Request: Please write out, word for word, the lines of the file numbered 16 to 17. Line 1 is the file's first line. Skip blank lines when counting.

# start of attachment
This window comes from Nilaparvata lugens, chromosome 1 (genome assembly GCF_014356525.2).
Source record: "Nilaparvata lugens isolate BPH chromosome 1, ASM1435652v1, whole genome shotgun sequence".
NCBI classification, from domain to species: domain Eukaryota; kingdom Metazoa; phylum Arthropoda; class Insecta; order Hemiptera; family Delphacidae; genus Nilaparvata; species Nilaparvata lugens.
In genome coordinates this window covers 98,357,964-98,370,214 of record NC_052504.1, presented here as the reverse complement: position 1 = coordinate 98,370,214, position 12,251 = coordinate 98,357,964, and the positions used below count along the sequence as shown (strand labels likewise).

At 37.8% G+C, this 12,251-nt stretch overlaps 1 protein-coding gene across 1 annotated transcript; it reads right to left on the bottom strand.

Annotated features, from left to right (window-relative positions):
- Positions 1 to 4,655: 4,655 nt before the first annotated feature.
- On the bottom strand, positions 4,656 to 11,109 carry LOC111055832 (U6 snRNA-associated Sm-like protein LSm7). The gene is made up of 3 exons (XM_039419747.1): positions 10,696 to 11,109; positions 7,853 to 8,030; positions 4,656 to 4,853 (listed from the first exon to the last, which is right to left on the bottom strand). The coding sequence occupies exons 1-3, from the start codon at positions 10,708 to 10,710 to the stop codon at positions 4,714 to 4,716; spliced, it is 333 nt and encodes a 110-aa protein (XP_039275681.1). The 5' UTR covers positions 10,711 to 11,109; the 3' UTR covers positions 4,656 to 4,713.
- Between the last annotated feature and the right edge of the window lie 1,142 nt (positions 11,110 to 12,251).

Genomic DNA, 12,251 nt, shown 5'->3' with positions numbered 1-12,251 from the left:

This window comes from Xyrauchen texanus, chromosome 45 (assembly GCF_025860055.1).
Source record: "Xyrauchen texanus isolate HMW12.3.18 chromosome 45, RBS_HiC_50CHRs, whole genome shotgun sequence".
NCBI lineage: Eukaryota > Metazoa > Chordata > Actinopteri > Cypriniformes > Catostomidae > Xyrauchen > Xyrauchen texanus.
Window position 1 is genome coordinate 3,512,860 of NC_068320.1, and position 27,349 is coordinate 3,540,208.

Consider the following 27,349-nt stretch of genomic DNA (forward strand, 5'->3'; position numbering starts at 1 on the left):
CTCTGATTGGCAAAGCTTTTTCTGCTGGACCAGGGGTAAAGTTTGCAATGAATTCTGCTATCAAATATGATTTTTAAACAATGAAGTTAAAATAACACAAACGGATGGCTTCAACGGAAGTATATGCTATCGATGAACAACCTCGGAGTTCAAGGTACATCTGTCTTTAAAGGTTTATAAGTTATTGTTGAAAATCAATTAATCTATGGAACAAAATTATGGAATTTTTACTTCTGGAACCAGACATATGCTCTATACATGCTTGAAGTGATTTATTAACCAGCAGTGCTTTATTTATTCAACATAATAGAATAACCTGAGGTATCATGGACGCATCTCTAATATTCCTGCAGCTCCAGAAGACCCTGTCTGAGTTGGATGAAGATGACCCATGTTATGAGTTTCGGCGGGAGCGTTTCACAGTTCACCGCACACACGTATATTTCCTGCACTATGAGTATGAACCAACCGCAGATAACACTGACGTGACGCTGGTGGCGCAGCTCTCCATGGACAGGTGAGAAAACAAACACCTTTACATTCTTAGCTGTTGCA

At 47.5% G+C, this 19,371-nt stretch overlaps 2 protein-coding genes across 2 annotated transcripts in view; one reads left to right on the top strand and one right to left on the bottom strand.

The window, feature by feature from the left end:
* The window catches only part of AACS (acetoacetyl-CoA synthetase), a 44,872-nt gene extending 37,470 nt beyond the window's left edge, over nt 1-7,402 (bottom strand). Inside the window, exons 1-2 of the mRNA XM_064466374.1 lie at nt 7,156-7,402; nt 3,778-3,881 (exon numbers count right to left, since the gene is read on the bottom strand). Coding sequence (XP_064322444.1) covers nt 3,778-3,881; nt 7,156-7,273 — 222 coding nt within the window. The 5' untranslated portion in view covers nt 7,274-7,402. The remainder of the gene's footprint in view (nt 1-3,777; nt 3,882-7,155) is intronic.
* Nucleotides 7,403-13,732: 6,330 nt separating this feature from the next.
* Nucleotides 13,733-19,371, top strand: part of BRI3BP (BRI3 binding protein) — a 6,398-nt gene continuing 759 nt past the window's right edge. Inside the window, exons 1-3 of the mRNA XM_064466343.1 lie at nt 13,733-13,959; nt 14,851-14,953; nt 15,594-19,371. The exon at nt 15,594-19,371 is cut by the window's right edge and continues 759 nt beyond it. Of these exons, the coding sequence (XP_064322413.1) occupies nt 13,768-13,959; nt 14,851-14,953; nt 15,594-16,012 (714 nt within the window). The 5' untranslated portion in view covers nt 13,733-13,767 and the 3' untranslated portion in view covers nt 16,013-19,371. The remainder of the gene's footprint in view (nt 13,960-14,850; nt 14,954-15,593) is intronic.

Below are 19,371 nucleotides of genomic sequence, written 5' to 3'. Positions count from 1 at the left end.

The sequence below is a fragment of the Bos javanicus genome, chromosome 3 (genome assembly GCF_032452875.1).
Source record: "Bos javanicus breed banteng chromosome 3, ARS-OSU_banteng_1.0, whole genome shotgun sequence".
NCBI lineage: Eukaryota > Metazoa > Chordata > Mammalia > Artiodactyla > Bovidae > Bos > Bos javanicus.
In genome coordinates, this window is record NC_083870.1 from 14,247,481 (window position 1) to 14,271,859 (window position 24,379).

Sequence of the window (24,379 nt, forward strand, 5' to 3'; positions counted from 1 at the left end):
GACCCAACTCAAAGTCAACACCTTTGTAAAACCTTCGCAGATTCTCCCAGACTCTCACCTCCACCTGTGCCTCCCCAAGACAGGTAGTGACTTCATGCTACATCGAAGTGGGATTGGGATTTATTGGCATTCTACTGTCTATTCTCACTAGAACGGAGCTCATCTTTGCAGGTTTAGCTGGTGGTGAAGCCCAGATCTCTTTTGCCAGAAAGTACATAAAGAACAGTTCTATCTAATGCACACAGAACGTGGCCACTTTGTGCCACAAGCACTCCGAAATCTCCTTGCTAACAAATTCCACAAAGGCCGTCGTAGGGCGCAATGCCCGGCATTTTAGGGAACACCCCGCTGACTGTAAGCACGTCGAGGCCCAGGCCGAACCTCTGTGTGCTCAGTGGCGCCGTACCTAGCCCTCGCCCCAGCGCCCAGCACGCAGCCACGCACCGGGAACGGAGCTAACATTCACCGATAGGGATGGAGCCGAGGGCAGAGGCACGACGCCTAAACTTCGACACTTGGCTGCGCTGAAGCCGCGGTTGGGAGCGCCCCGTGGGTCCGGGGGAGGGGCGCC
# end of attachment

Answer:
CTCTGATTGGCAAAGCTTTTTCTGCTGGACCAGGGGTAAAGTTTGCAATGAATTCTGCTATCAAATATGATTTTTAAACAATGAAGTTAAAATAACACAAACGGATGGCTTCAACGGAAGTATATGCTATCGATGAACAACCTCGGAGTTCAAGGTACATCTGTCTTTAAAGGTTTATAAGTTATTGTTGAAAATCAATTAATCTATGGAACAAAATTATGGAATTTTTACTTCTGGAACCAGACATATGCTCTATACATGCTTGAAGTGATTTATTAACCAGCAGTGCTTTATTTATTCAACATAATAGAATAACCTGAGGTATCATGGACGCATCTCTAATATTCCTGCAGCTCCAGAAGACCCTGTCTGAGTTGGATGAAGATGACCCATGTTATGAGTTTCGGCGGGAGCGTTTCACAGTTCACCGCACACACGTATATTTCCTGCACTATGAGTATGAACCAACCGCAGATAACACTGACGTGACGCTGGTGGCGCAGCTCTCCATGGACAGGTGAGAAAACAAACACCTTTACATTCTTAGCTGTTGCA

At 47.5% G+C, this 19,371-nt stretch overlaps 2 protein-coding genes across 2 annotated transcripts in view; one reads left to right on the top strand and one right to left on the bottom strand.